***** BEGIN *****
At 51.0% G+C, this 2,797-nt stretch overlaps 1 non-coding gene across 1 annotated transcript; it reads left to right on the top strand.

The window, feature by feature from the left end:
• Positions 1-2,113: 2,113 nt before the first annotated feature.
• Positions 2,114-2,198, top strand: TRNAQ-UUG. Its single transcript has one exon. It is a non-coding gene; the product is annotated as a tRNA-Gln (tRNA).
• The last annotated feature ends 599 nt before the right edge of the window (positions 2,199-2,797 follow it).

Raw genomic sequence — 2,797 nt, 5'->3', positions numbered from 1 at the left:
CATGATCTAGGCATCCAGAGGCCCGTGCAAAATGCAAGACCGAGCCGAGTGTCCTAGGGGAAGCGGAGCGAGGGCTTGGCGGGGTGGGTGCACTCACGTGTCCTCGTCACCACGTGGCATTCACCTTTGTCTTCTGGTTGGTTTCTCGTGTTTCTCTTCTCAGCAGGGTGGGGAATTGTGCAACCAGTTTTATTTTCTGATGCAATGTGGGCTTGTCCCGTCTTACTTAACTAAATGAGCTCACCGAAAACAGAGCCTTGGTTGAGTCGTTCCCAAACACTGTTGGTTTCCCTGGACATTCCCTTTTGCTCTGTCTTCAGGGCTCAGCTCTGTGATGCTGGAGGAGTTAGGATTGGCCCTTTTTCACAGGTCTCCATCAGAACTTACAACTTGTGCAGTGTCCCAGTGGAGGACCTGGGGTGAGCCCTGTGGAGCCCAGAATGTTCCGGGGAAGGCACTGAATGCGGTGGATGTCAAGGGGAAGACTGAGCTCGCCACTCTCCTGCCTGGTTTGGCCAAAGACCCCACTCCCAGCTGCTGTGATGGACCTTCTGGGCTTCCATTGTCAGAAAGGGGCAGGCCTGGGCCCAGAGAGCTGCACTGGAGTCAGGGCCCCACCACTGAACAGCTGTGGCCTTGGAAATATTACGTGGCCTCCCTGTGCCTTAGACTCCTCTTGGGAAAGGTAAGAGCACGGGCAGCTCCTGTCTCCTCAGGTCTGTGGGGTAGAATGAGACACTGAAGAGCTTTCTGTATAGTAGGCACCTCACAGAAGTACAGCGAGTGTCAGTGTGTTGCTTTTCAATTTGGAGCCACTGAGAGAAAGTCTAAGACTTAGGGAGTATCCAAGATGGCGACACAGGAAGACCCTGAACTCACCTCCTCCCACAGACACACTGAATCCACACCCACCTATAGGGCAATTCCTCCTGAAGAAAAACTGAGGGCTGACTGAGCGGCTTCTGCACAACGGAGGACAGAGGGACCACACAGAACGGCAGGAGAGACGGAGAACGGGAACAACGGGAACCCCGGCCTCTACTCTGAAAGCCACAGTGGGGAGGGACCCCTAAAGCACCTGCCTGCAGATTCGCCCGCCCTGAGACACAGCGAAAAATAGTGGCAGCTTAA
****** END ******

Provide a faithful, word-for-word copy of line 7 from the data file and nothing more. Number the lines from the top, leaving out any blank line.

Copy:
CATGATCTAGGCATCCAGAGGCCCGTGCAAAATGCAAGACCGAGCCGAGTGTCCTAGGGGAAGCGGAGCGAGGGCTTGGCGGGGTGGGTGCACTCACGTGTCCTCGTCACCACGTGGCATTCACCTTTGTCTTCTGGTTGGTTTCTCGTGTTTCTCTTCTCAGCAGGGTGGGGAATTGTGCAACCAGTTTTATTTTCTGATGCAATGTGGGCTTGTCCCGTCTTACTTAACTAAATGAGCTCACCGAAAACAGAGCCTTGGTTGAGTCGTTCCCAAACACTGTTGGTTTCCCTGGACATTCCCTTTTGCTCTGTCTTCAGGGCTCAGCTCTGTGATGCTGGAGGAGTTAGGATTGGCCCTTTTTCACAGGTCTCCATCAGAACTTACAACTTGTGCAGTGTCCCAGTGGAGGACCTGGGGTGAGCCCTGTGGAGCCCAGAATGTTCCGGGGAAGGCACTGAATGCGGTGGATGTCAAGGGGAAGACTGAGCTCGCCACTCTCCTGCCTGGTTTGGCCAAAGACCCCACTCCCAGCTGCTGTGATGGACCTTCTGGGCTTCCATTGTCAGAAAGGGGCAGGCCTGGGCCCAGAGAGCTGCACTGGAGTCAGGGCCCCACCACTGAACAGCTGTGGCCTTGGAAATATTACGTGGCCTCCCTGTGCCTTAGACTCCTCTTGGGAAAGGTAAGAGCACGGGCAGCTCCTGTCTCCTCAGGTCTGTGGGGTAGAATGAGACACTGAAGAGCTTTCTGTATAGTAGGCACCTCACAGAAGTACAGCGAGTGTCAGTGTGTTGCTTTTCAATTTGGAGCCACTGAGAGAAAGTCTAAGACTTAGGGAGTATCCAAGATGGCGACACAGGAAGACCCTGAACTCACCTCCTCCCACAGACACACTGAATCCACACCCACCTATAGGGCAATTCCTCCTGAAGAAAAACTGAGGGCTGACTGAGCGGCTTCTGCACAACGGAGGACAGAGGGACCACACAGAACGGCAGGAGAGACGGAGAACGGGAACAACGGGAACCCCGGCCTCTACTCTGAAAGCCACAGTGGGGAGGGACCCCTAAAGCACCTGCCTGCAGATTCGCCCGCCCTGAGACACAGCGAAAAATAGTGGCAGCTTAA